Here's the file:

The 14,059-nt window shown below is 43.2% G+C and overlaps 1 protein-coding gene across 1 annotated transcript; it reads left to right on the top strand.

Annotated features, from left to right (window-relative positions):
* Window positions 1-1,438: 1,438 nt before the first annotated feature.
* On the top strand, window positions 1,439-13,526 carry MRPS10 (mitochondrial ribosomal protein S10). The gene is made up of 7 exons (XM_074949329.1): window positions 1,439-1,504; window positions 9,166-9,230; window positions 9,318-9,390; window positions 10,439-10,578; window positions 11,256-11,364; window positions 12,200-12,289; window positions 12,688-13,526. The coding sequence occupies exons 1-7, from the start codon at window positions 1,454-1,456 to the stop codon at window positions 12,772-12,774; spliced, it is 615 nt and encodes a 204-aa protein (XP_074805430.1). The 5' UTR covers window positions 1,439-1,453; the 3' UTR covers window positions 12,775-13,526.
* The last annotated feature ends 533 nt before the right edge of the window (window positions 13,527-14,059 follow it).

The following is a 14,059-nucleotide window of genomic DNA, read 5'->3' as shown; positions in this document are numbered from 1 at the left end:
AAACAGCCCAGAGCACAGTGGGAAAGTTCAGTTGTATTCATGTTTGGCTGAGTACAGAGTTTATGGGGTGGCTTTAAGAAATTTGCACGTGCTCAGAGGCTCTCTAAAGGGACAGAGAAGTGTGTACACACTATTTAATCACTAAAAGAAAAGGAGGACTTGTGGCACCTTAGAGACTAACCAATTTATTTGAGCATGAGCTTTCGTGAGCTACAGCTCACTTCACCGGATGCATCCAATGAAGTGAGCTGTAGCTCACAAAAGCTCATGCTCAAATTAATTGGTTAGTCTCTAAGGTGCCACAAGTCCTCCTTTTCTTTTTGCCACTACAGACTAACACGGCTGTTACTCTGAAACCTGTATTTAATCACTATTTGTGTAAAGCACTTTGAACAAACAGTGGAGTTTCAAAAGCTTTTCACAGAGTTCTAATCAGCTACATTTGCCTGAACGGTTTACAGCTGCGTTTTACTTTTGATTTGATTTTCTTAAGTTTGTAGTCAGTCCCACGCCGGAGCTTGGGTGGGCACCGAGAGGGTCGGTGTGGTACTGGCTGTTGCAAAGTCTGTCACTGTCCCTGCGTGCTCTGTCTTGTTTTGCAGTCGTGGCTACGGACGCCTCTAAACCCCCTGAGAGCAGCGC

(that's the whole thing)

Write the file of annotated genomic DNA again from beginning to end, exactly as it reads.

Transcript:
The 14,059-nt window shown below is 43.2% G+C and overlaps 1 protein-coding gene across 1 annotated transcript; it reads left to right on the top strand.

Annotated features, from left to right (window-relative positions):
* Window positions 1-1,438: 1,438 nt before the first annotated feature.
* On the top strand, window positions 1,439-13,526 carry MRPS10 (mitochondrial ribosomal protein S10). The gene is made up of 7 exons (XM_074949329.1): window positions 1,439-1,504; window positions 9,166-9,230; window positions 9,318-9,390; window positions 10,439-10,578; window positions 11,256-11,364; window positions 12,200-12,289; window positions 12,688-13,526. The coding sequence occupies exons 1-7, from the start codon at window positions 1,454-1,456 to the stop codon at window positions 12,772-12,774; spliced, it is 615 nt and encodes a 204-aa protein (XP_074805430.1). The 5' UTR covers window positions 1,439-1,453; the 3' UTR covers window positions 12,775-13,526.
* The last annotated feature ends 533 nt before the right edge of the window (window positions 13,527-14,059 follow it).

The following is a 14,059-nucleotide window of genomic DNA, read 5'->3' as shown; positions in this document are numbered from 1 at the left end:
AAACAGCCCAGAGCACAGTGGGAAAGTTCAGTTGTATTCATGTTTGGCTGAGTACAGAGTTTATGGGGTGGCTTTAAGAAATTTGCACGTGCTCAGAGGCTCTCTAAAGGGACAGAGAAGTGTGTACACACTATTTAATCACTAAAAGAAAAGGAGGACTTGTGGCACCTTAGAGACTAACCAATTTATTTGAGCATGAGCTTTCGTGAGCTACAGCTCACTTCACCGGATGCATCCAATGAAGTGAGCTGTAGCTCACAAAAGCTCATGCTCAAATTAATTGGTTAGTCTCTAAGGTGCCACAAGTCCTCCTTTTCTTTTTGCCACTACAGACTAACACGGCTGTTACTCTGAAACCTGTATTTAATCACTATTTGTGTAAAGCACTTTGAACAAACAGTGGAGTTTCAAAAGCTTTTCACAGAGTTCTAATCAGCTACATTTGCCTGAACGGTTTACAGCTGCGTTTTACTTTTGATTTGATTTTCTTAAGTTTGTAGTCAGTCCCACGCCGGAGCTTGGGTGGGCACCGAGAGGGTCGGTGTGGTACTGGCTGTTGCAAAGTCTGTCACTGTCCCTGCGTGCTCTGTCTTGTTTTGCAGTCGTGGCTACGGACGCCTCTAAACCCCCTGAGAGCAGCGC